One thing I realized however, was that a strong reputation can be a double edged sword.  While (in my case) people may have confidence in your abilities to get the job done,  this also means they expect you to do work you may not actually be prepared for and could present a really tough challenge you may or may not be equipped to handle.  Thankfully, as I have talked about previously, I had a great support system in place and this never became a problem. 

I can think of times where my reputation has been challenged, however this takes place more here on campus than it ever did at work.  I would say I have a reputation here among my circle of friends of being very committed to fitness.  Most of them expect me to go to the gym on Friday night before I do anything else, and if I have to choose between the gym or going out with them, I will likely choose the gym.  There are many times where I would love to ditch the gym and go out to happy hour and out at night, but most of the time my dedication wins.  There are times however, when I have “cashed in”.  Usually this is after a long week of exams and my willpower to work hard is pretty much exhausted.  One thing I have found however, is that occasional deviations from your reputation don’t necessarily mean people change their idea of what you represent.  This seems to be very different for people in the public eye however.  For example, a celebrity or politician may be the most philanthropic, giving, caring person but the moment they slip or deviate from that reputation, they are jumped on by the media.  I personally feel this is very unfair, but that is a whole different discussion for another time.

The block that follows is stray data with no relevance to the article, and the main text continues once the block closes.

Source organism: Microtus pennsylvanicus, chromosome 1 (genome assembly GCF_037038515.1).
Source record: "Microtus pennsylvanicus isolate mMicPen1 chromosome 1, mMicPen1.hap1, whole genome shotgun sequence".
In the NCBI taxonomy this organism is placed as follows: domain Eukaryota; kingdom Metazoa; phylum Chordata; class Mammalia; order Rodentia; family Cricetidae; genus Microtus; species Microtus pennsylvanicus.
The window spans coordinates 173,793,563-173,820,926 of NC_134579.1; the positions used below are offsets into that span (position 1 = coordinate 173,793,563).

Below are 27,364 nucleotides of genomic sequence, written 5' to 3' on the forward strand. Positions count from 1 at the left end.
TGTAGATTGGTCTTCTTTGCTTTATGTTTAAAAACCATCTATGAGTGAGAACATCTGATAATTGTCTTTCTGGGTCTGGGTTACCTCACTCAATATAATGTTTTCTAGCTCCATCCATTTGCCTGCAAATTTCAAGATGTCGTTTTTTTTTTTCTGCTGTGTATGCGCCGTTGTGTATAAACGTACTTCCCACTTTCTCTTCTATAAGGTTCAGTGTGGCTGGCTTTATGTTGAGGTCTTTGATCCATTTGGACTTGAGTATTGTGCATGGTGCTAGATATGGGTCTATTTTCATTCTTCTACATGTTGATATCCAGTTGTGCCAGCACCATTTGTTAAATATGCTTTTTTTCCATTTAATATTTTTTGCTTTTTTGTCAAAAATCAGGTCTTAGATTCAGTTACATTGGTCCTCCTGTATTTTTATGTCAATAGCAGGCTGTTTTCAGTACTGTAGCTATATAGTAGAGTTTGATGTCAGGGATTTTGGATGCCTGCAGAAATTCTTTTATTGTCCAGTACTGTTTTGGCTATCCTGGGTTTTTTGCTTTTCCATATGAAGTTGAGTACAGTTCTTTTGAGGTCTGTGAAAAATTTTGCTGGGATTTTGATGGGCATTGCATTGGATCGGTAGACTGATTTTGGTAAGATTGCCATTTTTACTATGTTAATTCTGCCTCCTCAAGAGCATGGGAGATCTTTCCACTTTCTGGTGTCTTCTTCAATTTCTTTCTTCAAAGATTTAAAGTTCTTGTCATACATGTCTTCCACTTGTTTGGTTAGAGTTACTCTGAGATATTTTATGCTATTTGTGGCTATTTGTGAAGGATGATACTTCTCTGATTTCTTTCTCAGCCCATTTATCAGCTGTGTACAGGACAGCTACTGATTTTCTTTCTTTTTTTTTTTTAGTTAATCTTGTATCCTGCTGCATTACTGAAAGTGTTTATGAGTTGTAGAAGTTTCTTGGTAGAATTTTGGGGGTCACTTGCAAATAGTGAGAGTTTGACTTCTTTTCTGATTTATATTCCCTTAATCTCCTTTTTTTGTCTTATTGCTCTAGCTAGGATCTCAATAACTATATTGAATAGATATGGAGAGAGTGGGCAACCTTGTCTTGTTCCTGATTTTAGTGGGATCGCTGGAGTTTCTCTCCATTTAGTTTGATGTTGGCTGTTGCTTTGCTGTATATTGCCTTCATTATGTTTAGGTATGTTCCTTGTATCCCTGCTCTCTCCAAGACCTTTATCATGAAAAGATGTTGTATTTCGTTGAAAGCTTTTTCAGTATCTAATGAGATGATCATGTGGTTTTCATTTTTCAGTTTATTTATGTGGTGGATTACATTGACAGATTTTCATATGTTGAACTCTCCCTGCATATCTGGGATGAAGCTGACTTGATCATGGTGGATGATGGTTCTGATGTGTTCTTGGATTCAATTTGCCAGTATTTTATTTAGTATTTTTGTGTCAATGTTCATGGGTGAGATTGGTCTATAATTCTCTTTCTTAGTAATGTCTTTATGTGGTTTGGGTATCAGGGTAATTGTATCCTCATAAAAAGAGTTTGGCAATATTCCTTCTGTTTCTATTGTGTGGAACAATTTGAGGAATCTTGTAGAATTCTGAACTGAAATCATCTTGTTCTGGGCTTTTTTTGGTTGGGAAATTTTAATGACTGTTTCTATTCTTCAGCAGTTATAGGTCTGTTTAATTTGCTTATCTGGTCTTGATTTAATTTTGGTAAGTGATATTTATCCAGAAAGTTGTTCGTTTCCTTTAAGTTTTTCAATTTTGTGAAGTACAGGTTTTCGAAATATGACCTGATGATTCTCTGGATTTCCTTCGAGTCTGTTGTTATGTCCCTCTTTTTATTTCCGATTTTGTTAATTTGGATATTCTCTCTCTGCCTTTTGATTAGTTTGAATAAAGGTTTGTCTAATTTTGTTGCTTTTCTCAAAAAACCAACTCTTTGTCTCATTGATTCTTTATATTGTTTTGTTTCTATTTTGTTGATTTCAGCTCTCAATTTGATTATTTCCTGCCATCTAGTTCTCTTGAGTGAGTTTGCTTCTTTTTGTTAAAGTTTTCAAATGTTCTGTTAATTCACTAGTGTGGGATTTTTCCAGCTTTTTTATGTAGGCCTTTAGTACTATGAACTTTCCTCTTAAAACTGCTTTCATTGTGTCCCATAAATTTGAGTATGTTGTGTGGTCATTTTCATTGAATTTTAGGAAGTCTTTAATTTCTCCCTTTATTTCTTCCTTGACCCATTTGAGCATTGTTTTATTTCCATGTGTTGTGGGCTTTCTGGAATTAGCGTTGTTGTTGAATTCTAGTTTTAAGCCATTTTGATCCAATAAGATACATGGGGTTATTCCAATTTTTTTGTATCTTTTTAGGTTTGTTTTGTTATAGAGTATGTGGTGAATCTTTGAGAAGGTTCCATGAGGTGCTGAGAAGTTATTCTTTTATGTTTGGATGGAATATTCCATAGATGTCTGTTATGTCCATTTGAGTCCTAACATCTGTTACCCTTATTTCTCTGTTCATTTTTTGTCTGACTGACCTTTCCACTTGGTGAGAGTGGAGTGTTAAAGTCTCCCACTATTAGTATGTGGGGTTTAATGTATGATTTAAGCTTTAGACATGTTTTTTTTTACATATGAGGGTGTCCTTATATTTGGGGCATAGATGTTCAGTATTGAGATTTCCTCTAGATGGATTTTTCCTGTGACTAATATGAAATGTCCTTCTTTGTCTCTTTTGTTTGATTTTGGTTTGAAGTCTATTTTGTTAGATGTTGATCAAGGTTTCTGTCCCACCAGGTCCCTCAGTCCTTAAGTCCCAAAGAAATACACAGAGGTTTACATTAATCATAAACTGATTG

Sunday, November 8, 2015

More Conflict Management

One triangle like situation I am very familiar with and have had quite a few experiences with is one quite literally involving principals, or as they are more commonly known, partners at the firm I interned with.  I was fortunate enough to be able to intern during busy season, January 15th or so, through April 15th.   I say fortunate, because I was able to experience what life would actually be like during the most stressful time of year, as opposed to many interns who get to experience the relatively cushy summer environment at an accounting firm and then are in for quite the surprise when winter rolls around.  That is another story however.  I mentioned busy season purely due to the fact that from intern to principal/partner, everyone’s workload is very high.  Since interns and staff are relied upon to put in the groundwork, including updating work papers and collecting/requesting/organizing information provided by the client, there are often many different people who are higher on the ladder, demanding that their work be done first.  This actually presents quite the challenge at first.  Imagine you are an intern, you have been at work for one or two weeks, and a partner of the firm you are interning for stops by your desk and tells you he has a project he needs completed by the end of the day, or perhaps the week if you’re lucky.  First of all, simply the fact that this person is literally at the opposite end of the hierarchy from you is enough to make it a nerve wracking situation.  This is further compounded by the fact that at any given time, you also have projects from several senior managers, even more managers, as well as some seniors.  Of course there are several of these projects which have been deemed high priority with a “firm” deadline of no later than x amount of days.